The Social Library: Integrating Social Networking into Library Reference Services

The Social Library: Integrating Social Networking into Library Reference Services

Ganiyu Ojo Adigun, Adebayo Muritala Adegbore, Halimah Odunayo Amuda
Copyright: © 2015 |Pages: 15
DOI: 10.4018/978-1-4666-7415-8.ch008
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This chapter discusses how to transform libraries into a social library by integrating social networking tools into library reference services. Social networking/media tools enable Reference Librarians to communicate, network, and share documents with many library clients regardless of location, and at little or no expense. Reference Librarians can build relationships and keep up to date with library clients. Social networking media, however, open up new forms of collaboration that are not so bounded by time, place, and access to funding. This chapter looks at the following: needs and purpose of reference services, social responsibility of library, social networking in library reference services, challenges and prospects of integrating social networking into reference services, social media platforms, and ways to improve the use of social networking in library reference services in the future.
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The library can be considered as a service institution and its services fall into two main categories: information-in-anticipation and information-on-demand. Information-in-anticipation relates to the current awareness/selective dissemination of information service. The information-on-demand relates to the past information sought by a user and for which there is the provision of reference and information service known as ‘retrospective searching’. The provision of information–in-anticipation aims to keep the users well-informed and up-to-date in their fields of specializations and related subjects. The service-in-anticipation can be divided into three broad categories: technical services, public services and public relation and extension services. Technical services are vital for all other services offered by a library. A library would find it impossible to provide public service for their clients without the work performed in “the backroom” by technical staff. The Card Catalogue or in a modern library, online public access catalogue (OPAC) is the result of the library technical services. Other technical work includes classification, preparation of shelf list, preparation of various other kinds of guides and so on.

In the time past, the reference service is differentiated from that of information service, but, in reality, there is no distinction between the two. The two services cannot be differentiated based on whether the librarian is referring the user to the sources of information or he is directly providing the information to the user. Even, if he is referring the user to the sources of information, this may serve the function of information service for a particular user. The emergence of web has further changed the scenario entirely; now the reference and information service go side by side and they can no longer be differentiated as it was done earlier. However, attempt to differentiate the two would only result into treating the information service as an extended form of reference service. Moreover, information service is a relatively new term for reference service.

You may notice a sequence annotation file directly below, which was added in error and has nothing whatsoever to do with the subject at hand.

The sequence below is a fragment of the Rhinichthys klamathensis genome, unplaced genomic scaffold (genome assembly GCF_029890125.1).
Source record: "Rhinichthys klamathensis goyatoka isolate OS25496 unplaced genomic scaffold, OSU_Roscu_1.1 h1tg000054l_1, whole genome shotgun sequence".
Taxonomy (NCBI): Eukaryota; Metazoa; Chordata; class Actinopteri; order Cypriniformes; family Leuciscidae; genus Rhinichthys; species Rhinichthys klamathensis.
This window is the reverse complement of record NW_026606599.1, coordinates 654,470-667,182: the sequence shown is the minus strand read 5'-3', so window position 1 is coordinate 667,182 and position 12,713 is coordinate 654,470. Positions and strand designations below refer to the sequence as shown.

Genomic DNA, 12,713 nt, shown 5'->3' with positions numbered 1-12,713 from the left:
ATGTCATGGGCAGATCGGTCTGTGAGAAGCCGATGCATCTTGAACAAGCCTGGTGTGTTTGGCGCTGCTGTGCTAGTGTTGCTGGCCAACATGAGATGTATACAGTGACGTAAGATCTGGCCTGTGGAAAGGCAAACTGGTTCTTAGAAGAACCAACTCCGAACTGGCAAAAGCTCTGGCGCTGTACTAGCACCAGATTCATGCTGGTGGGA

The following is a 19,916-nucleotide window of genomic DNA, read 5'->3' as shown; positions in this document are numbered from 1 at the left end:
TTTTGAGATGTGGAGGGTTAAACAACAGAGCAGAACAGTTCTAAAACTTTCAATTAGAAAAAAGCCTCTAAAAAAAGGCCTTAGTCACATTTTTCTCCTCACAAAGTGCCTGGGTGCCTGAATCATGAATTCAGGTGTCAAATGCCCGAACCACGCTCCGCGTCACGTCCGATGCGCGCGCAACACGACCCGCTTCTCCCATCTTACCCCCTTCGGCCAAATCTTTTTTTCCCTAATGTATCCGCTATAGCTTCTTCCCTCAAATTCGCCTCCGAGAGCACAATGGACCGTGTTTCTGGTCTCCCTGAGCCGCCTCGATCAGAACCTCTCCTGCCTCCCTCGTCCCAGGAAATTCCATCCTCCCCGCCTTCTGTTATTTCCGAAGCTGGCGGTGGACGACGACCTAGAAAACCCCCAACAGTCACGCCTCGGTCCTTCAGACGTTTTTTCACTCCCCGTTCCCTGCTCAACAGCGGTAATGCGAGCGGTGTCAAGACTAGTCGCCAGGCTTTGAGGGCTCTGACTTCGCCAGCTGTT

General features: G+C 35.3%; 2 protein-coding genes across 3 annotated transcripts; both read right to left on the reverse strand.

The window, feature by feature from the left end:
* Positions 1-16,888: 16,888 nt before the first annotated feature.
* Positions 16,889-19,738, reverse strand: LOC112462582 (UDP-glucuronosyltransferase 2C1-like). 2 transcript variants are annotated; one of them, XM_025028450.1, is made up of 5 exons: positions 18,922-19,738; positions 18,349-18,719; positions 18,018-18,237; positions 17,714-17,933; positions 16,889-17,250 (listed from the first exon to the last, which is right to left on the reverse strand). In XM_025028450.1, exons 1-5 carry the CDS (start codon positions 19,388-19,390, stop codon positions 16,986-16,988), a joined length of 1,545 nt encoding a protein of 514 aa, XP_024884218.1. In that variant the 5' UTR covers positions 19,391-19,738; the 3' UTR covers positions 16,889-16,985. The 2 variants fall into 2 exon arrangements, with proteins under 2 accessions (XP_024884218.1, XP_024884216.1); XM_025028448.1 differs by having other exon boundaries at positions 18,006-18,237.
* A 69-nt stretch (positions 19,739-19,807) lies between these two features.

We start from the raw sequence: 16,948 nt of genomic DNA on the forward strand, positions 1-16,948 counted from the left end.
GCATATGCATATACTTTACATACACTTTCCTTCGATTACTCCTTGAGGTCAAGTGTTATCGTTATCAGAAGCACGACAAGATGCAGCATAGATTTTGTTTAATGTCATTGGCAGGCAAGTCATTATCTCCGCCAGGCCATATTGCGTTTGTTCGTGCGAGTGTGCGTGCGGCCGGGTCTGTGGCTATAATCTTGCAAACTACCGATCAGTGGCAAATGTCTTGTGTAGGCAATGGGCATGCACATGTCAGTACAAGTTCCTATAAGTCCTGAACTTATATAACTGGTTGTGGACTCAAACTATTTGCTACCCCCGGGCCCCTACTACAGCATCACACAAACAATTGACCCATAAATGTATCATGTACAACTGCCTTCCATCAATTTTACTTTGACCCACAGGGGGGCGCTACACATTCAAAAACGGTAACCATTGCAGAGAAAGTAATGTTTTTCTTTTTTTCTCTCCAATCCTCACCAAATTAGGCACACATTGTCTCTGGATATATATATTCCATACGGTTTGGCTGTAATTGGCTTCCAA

Characteristically, information service denotes the ultimate existence of the reference work to all kinds of answers to questions which are based on all sources and which requires the service of the library staff. However, the library services can be differentiated into service-on- demand and service-in-anticipation based on the user’s approach. In case of service-on-demand, the staff waits for the users to approach and make a request, thereafter; the users get the answers to their specific inquiries exactly as they want it, exhaustively and comprehensively. In the reference and information service-in-anticipation, the staff goes to the user and the user waits for the staff/document/information. The information provided is of general type mostly referred to the document rather than providing exact information.

Historically, reference services concept has become common among American librarians since 1876 (Tajer, 2009). Reference services theories appeared in 20th Century and there are three known types of reference services theories presented by James Wyer In 1930. These are Conservative Theory, Liberal Theory and Moderate Theory. Conservative theory persists on education and guidance instead of boundless help. This theory states that reference work is limited to use the ready reference sources to help the users. Liberal theory focuses on the maximum help and according to this theory, reference librarians must apply any approach to retrieve the information that users need. In fact reference librarians carry out the whole job and reference work takes a long time in many cases. The average of conservative theory and liberal theory is moderate theory which most of reference librarians prefer. In fact this theory results in high costs but the reference librarians can serve more readers (Moradi, 1973 sited by Tajer, 2009). Besides Wyer, other librarianship scientists had presented various reference services theories but, most of them tried to identify the reference services in libraries.

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